In her new book, “Crowds and Party” (forthcoming Feb. 9 from Verso Books), Jodi Dean, who holds the Donald R. Harter ’39 Professorship of the Humanities and Social Sciences, argues for a vision of leftist politics with a renewed focus on the political party as a vehicle for lasting change.
Building on the work of her previous book, “The Communist Horizon,” which learns from and critically engages the Occupy movement, Dean remains concerned with the political organization of the radical left but takes the issue further in “Crowds and Party,“ arguing that the “left needs to return to the party as a form for radical political action. So enough of identity, issues, and momentary events; we need a politics that can actually endure.”
In the first chapters of the new book, Dean offers a critique of individualism and the legacy of the 20th century, and the barriers they impose on collective action.
“We will never get anywhere if people don’t think and act as a collective,” she explains. “Some fear left political power because they think of it only in terms of state socialism. But this fear proceeds as if we were incapable of learning from experience. I think we can. The rise of Jeremy Corbyn and Bernie Sanders, and even the complex political process around Syriza in Greece suggest a leftward turn on the part of ever more people and an interest in party politics. So I think we are on the right track.”
“Crowds and Party” also continues Dean’s work surrounding the concept of “communicative capitalism,” with a focus on the promises and shortcomings of social media.
“We’ve learned that social media does not enhance democracy — which was the promise of the 90’s ‘town hall for millions.’ Really, it’s better for circulating outrage and cat photos,” she says.
However with hashtags, memes, emojis and selfies, patterns appear, images “go viral” and “an image and idea commons” emerges, which is “important for radical left politics for two reasons,” Dean continues. “One, we can argue that what is common cannot and should not be owned. When we make the content, Facebook, Twitter, Google, and so on should not own it. Two, on the organizing front we can see the power of the common name or image. This suggests a change in left tactics away from creative pluralization and toward militant uniformity. The more common our practices, the more the left starts to feel and potentially act as a party. Common images work, then, to make the tighter left organization more convincing and attractive.”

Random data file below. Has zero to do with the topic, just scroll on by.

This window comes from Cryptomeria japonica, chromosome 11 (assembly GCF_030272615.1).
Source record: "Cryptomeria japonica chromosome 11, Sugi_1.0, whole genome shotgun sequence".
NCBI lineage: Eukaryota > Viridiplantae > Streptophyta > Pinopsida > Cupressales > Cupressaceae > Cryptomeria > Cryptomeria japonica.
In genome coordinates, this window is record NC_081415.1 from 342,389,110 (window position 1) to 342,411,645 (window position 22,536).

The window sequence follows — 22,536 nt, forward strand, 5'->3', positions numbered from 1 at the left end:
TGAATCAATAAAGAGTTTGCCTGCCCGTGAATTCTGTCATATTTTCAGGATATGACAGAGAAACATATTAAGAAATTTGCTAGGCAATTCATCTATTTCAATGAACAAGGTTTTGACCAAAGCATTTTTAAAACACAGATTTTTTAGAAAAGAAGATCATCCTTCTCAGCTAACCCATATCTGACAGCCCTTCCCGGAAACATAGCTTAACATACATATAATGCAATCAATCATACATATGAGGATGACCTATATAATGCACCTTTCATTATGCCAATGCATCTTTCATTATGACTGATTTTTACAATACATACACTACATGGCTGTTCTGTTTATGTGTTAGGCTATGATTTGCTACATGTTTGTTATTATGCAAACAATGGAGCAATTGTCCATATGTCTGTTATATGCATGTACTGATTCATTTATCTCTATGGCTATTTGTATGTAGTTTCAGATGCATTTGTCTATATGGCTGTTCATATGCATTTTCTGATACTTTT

This winter on Still Searching, a blog moderated by the Fotomuseum Winterthur in Switzerland, Dean examines some of these ideas surrounding contemporary media and the political repercussions of what she calls “secondary visuality…a kind of communication that blends together speech, writing, and image into something irreducible to its components, something new.”
The author or editor of 11 books including “Blog Theory” and “Democracy and Other Neoliberal Fantasies,” Dean elaborated on her newest work in a Jan. 23 interview on This is Hell, the weekly longform political interview radio program on Chicago’s WNUR.
The photo above features Professor of Political Science Jodi Dean teaching at Hobart and William Smith Colleges.